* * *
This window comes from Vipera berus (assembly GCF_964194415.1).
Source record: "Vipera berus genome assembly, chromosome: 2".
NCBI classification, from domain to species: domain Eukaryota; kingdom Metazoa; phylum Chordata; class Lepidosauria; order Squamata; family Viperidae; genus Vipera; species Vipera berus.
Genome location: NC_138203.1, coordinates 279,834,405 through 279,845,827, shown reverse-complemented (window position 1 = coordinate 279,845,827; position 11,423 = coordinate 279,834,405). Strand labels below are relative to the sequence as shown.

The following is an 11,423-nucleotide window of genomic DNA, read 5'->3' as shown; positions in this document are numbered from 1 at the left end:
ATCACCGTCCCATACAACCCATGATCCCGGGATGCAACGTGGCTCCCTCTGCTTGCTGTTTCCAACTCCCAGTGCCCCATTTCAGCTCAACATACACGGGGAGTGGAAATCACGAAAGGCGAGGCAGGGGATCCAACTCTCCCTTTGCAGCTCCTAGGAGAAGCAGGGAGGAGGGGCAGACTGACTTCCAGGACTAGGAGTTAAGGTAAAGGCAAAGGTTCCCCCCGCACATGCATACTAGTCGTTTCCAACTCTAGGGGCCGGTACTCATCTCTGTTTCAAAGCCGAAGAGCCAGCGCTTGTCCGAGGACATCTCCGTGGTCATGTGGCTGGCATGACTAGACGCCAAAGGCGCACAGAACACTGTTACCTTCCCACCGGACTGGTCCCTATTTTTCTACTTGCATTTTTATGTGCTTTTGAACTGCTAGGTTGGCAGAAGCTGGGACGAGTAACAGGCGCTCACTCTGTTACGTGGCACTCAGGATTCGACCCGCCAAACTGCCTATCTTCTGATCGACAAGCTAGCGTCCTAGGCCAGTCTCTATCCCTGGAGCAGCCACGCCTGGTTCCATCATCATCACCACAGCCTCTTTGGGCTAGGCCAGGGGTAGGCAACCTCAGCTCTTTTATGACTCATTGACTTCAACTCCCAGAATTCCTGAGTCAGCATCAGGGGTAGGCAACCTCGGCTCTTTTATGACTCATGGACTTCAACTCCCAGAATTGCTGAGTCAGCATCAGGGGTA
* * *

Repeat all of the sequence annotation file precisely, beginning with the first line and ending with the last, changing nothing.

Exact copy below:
This window comes from Vipera berus (assembly GCF_964194415.1).
Source record: "Vipera berus genome assembly, chromosome: 2".
NCBI classification, from domain to species: domain Eukaryota; kingdom Metazoa; phylum Chordata; class Lepidosauria; order Squamata; family Viperidae; genus Vipera; species Vipera berus.
Genome location: NC_138203.1, coordinates 279,834,405 through 279,845,827, shown reverse-complemented (window position 1 = coordinate 279,845,827; position 11,423 = coordinate 279,834,405). Strand labels below are relative to the sequence as shown.

The following is an 11,423-nucleotide window of genomic DNA, read 5'->3' as shown; positions in this document are numbered from 1 at the left end:
ATCACCGTCCCATACAACCCATGATCCCGGGATGCAACGTGGCTCCCTCTGCTTGCTGTTTCCAACTCCCAGTGCCCCATTTCAGCTCAACATACACGGGGAGTGGAAATCACGAAAGGCGAGGCAGGGGATCCAACTCTCCCTTTGCAGCTCCTAGGAGAAGCAGGGAGGAGGGGCAGACTGACTTCCAGGACTAGGAGTTAAGGTAAAGGCAAAGGTTCCCCCCGCACATGCATACTAGTCGTTTCCAACTCTAGGGGCCGGTACTCATCTCTGTTTCAAAGCCGAAGAGCCAGCGCTTGTCCGAGGACATCTCCGTGGTCATGTGGCTGGCATGACTAGACGCCAAAGGCGCACAGAACACTGTTACCTTCCCACCGGACTGGTCCCTATTTTTCTACTTGCATTTTTATGTGCTTTTGAACTGCTAGGTTGGCAGAAGCTGGGACGAGTAACAGGCGCTCACTCTGTTACGTGGCACTCAGGATTCGACCCGCCAAACTGCCTATCTTCTGATCGACAAGCTAGCGTCCTAGGCCAGTCTCTATCCCTGGAGCAGCCACGCCTGGTTCCATCATCATCACCACAGCCTCTTTGGGCTAGGCCAGGGGTAGGCAACCTCAGCTCTTTTATGACTCATTGACTTCAACTCCCAGAATTCCTGAGTCAGCATCAGGGGTAGGCAACCTCGGCTCTTTTATGACTCATGGACTTCAACTCCCAGAATTGCTGAGTCAGCATCAGGGGTA